It was fascinating to hear a speaker from Germany say how he felt safer now walking the Jerusalem streets than the streets in Europe.

One featured writer was Joshua Cohen, author of “The Netanyahus: An Account of a Minor and Ultimately Even Negligible Episode in the History of a Very Famous Family” which won the 2022 Pulitzer Prize for fiction.

All that was on a day the media focused only on conflict.

Wednesday night, Lag B’Omer fires burned well into the night.

The piles of wood were prepared and piled high by thousands who partied all night long in Jerusalem. Musical performances went on in many locations until the early morning hours.

I tried watching online, but wonder if Meron Lag BOmer celebrations will recover any time soon after last year’s tragedy?

While there is a government crisis (almost daily?) and troubles abound, this week I preferred to walk during the day when the sky was clear and the sun shone and admire the flowers along the Jerusalem streets.

The plans for Yom Yerushalayim, Jerusalem Day, reunited for 55 years are well underway. From May 26 to June 2, 2022, Jerusalem is celebrating with 9000 flags and 42 km of flag chains hung along the Jerusalem streets.

Yes, there is much more happening in Jerusalem that does not attract headlines. What next? How about a parade for over 60-year-olds?

In the Jerusalem Cinema City where the Mental Health Fair was held, I saw these two women sitting, one Muslim and one Jewish. Not what you saw on your TV sets at night, but what was happening on the real Jerusalem streets.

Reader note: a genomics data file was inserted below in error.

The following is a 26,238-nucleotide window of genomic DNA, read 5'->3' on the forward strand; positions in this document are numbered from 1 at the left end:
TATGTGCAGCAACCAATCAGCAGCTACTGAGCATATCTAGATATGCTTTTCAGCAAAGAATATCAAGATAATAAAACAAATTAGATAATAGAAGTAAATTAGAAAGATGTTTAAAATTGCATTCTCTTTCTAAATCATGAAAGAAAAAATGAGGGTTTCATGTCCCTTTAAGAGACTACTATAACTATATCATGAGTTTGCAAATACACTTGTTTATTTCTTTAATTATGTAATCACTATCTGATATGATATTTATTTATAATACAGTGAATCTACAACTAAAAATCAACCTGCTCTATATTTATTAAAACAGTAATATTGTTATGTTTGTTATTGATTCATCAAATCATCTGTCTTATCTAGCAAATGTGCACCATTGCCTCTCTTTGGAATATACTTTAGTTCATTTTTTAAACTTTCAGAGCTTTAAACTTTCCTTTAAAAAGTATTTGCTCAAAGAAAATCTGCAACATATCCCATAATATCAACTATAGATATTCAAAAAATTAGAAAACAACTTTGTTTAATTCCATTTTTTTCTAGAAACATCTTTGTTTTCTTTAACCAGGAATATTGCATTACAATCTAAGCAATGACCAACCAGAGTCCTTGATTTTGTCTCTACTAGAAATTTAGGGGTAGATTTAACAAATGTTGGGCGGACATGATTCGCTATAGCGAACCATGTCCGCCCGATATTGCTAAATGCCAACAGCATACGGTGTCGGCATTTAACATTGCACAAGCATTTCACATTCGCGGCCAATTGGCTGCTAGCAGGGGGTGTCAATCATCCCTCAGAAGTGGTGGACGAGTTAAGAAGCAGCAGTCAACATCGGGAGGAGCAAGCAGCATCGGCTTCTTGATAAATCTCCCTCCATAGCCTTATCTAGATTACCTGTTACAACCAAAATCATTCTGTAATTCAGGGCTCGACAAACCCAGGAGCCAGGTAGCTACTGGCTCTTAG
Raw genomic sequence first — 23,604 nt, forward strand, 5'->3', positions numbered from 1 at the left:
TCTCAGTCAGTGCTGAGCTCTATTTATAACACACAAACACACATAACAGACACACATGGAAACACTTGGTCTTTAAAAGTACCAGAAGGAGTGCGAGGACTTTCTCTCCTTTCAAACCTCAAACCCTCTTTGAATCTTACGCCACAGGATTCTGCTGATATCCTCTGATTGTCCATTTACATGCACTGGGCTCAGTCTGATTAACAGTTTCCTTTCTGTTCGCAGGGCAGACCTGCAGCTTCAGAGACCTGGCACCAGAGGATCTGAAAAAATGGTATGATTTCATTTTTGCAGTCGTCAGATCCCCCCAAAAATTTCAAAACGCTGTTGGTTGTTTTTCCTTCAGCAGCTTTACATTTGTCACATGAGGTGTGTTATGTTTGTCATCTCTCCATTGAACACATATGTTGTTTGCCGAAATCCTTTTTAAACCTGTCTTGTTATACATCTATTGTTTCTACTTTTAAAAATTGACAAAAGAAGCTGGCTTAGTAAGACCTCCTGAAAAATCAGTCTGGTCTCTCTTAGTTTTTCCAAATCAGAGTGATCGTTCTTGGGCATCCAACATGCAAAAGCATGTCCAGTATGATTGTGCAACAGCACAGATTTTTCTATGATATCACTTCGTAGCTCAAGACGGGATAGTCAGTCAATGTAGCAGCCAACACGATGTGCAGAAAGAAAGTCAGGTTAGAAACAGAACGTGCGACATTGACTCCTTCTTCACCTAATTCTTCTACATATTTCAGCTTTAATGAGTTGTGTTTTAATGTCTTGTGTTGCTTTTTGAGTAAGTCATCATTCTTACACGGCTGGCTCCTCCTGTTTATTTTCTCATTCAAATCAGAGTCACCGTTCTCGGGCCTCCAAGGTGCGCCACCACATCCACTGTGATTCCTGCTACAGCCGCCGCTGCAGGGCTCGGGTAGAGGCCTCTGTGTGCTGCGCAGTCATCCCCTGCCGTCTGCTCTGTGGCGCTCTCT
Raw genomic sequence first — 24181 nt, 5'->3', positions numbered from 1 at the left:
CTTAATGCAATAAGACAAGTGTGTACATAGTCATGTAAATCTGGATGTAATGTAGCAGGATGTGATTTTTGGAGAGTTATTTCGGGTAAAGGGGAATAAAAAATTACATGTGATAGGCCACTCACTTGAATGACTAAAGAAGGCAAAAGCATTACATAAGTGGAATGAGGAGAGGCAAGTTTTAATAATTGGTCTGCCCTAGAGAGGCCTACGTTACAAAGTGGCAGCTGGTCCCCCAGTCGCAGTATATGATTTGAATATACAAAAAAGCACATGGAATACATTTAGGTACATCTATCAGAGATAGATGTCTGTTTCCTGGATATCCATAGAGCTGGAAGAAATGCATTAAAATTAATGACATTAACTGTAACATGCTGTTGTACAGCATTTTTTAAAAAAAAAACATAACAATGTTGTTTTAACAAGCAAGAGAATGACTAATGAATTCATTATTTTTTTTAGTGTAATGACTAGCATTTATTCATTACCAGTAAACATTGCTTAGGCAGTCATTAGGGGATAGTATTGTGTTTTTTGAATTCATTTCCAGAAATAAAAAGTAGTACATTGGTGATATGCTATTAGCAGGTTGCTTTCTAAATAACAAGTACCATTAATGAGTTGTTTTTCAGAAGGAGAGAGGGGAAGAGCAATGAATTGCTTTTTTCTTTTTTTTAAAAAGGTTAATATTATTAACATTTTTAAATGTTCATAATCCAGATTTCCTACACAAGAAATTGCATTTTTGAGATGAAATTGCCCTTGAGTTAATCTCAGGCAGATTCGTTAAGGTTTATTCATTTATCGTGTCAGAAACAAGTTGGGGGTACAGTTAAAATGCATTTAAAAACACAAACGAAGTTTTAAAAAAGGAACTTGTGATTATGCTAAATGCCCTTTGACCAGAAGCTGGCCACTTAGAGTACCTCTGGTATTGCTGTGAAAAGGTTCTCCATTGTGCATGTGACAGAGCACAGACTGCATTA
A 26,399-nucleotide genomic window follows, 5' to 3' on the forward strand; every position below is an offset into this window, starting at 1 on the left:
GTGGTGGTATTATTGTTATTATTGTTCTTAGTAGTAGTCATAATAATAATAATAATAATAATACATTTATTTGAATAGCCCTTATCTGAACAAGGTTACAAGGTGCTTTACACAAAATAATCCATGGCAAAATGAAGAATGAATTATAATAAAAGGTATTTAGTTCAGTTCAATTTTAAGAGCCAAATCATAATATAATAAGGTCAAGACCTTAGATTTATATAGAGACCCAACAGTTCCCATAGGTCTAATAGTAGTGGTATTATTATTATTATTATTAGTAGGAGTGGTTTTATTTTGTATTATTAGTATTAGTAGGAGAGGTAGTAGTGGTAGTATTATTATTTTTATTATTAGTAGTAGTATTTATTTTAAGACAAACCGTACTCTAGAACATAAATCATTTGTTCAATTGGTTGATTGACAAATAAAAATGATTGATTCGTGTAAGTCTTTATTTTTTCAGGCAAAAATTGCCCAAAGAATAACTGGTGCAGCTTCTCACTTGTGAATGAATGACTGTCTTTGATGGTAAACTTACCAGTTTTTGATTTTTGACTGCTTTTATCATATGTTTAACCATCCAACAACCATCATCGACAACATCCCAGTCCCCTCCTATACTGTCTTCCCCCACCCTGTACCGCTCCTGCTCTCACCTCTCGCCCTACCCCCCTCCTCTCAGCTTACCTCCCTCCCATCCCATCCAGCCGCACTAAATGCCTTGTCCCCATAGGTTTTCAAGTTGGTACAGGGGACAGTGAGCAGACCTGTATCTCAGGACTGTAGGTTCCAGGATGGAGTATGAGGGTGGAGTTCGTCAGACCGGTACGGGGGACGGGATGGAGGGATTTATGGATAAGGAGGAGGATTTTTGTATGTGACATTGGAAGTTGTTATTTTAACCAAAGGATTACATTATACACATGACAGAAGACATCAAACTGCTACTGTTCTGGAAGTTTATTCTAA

It was May 16, 2022. Nakba Day in Jerusalem, Israel – what you did not see.

9 Jerusalem Lag B’Omer Favorites

Confession:

Lag B’Omer in Jerusalem, Israel, is not my favorite holiday.

I prefer to close my windows and hide inside,

but I ventured out to see what was happening,

and here are my favorite sights:

getting ready for bon fire

1. Wood of all kinds is collected and burned, but a baby crib?

bonfire on lag b'Omer

2. One fire shows why wooden pallets are popular.

lag b omer bonfires

3. The Jerusalem Theater in the background

glowed like the many fires in park below.

bonfires Jerusalem Lag B'Omer

 4. There were many, many fires in that park.

First Station at night

First Station, on the other hand, was not the place to be

on Lag B’Omer night as most of it was closed.

Many people stayed out all night around the fires,

but during the day with no school,

children needed something to do.

face paint

5. Attentive faces and face painting at

Lag BaOmer celebration for children

6. Chabad Rechavia parade and event with Rabbi Goldberg,

always favorites of Jerusalem families.

Gan Sacher on Lag B'Omer

Gan Sacher, Sacher Park, looked big, green and beautiful.

music and party in patk

7. Musicians  under a tree attracted an afternoon crowd.

I would have stayed longer to listen,

but I had to head home for dinner.

in Valley of cross no cars

8. This walking/biking path in the Valley of the Cross

had huge boulders to keep vehicles away,

yet people would move them and drive towards Gan Sacher.

Now one simple bollard does the job.

As I was marveling at the cleverness of that improvement,

I saw a man in an underpass taking advantage of the echo.

Differedo being played in Jerusalem

9. He was playing an Israeli didgeridoo.

The instrument was first crafted by Aborigines

from branches hollowed out by termites,

its sound has been improved using Israeli technology.